But the real question is not whether the industry can come up with solutions at some point in time–it is whether they can be discovered before it is too late. The increasingly obvious trend with any form of environmental policy is that there is a general lack of urgency as problems grow exponentially larger and larger–until the issue is so close at hand that it is impossible to ignore.

It’s hard to tell where this specific story–or the grander trajectory of climate change–will end, but the best we can do is hope that it will all work out.


The delta smelt is a little three-inch silvery blue fish that lives in the San Francisco Bay and the San Joaquin Delta, and its declining population numbers have incited California’s controversial water wars. Biologists warn the world that the pumps in the delta are harming the fish’s already delicate state and could cause extinction. However, efforts made to protect the delta smelt population in the San Joaquin Delta are countered by farmers, who complain about the lack of clean drinking water and freshwater for their crops.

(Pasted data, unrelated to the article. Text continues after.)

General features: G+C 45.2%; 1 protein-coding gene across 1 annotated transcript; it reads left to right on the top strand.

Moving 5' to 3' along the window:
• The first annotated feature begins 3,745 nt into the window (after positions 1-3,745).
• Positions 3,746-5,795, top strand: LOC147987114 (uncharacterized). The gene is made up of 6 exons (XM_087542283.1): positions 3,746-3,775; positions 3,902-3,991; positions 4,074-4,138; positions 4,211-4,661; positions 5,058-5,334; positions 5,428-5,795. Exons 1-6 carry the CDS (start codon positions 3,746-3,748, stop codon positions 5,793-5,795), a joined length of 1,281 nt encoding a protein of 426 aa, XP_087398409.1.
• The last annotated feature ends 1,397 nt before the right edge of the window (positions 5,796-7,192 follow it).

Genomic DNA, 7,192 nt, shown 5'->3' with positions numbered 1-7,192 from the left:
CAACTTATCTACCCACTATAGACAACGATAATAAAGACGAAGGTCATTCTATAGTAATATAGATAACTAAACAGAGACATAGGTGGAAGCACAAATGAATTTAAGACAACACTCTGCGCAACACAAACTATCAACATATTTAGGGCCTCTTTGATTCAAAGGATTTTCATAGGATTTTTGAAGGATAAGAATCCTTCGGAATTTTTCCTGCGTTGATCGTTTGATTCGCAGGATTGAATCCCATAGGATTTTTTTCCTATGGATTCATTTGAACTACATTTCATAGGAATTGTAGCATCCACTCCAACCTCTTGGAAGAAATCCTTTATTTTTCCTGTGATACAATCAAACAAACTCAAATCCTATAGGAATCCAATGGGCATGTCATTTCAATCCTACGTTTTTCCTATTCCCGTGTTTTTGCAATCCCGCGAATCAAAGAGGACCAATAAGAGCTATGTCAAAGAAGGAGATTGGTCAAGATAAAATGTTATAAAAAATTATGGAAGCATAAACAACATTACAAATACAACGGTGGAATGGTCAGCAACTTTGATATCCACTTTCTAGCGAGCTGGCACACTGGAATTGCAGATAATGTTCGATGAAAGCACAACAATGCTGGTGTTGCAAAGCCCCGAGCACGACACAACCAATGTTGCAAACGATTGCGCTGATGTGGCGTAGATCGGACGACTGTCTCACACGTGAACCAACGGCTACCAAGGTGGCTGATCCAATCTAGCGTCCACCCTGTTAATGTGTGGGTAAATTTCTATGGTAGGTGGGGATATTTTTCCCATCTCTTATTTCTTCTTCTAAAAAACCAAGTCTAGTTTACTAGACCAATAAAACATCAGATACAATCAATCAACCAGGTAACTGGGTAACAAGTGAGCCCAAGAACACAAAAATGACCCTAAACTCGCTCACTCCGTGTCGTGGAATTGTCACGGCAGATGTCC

How did this tiny fish become the heart of California’s water wars, and how valid is the concern for their declining population? Because of the Delta Smelt’s short lifetime (only about a year), the observed effects of pumping on their species are only immediate. However, researchers have discovered the source of the problem to be the depletion of freshwater from the delta for urban and agricultural use. A decrease in freshwater in the delta means an increase in the amount of salt water flowing in. The extra salt water hurts the ecosystem in the delta and bay as a whole.

From 2012 to 2016, California suffered yet another drought, and Northern California needed to pump more water for their cities and farms. The delta smelt population suffered as a result, to the point where only 6 smelt were found in 2015, compared to 1,673 at their peak in 1970. Currently, it is unknown how many smelt are left in the wild, and scientists are concerned that the fish are too few and too spread out to reproduce.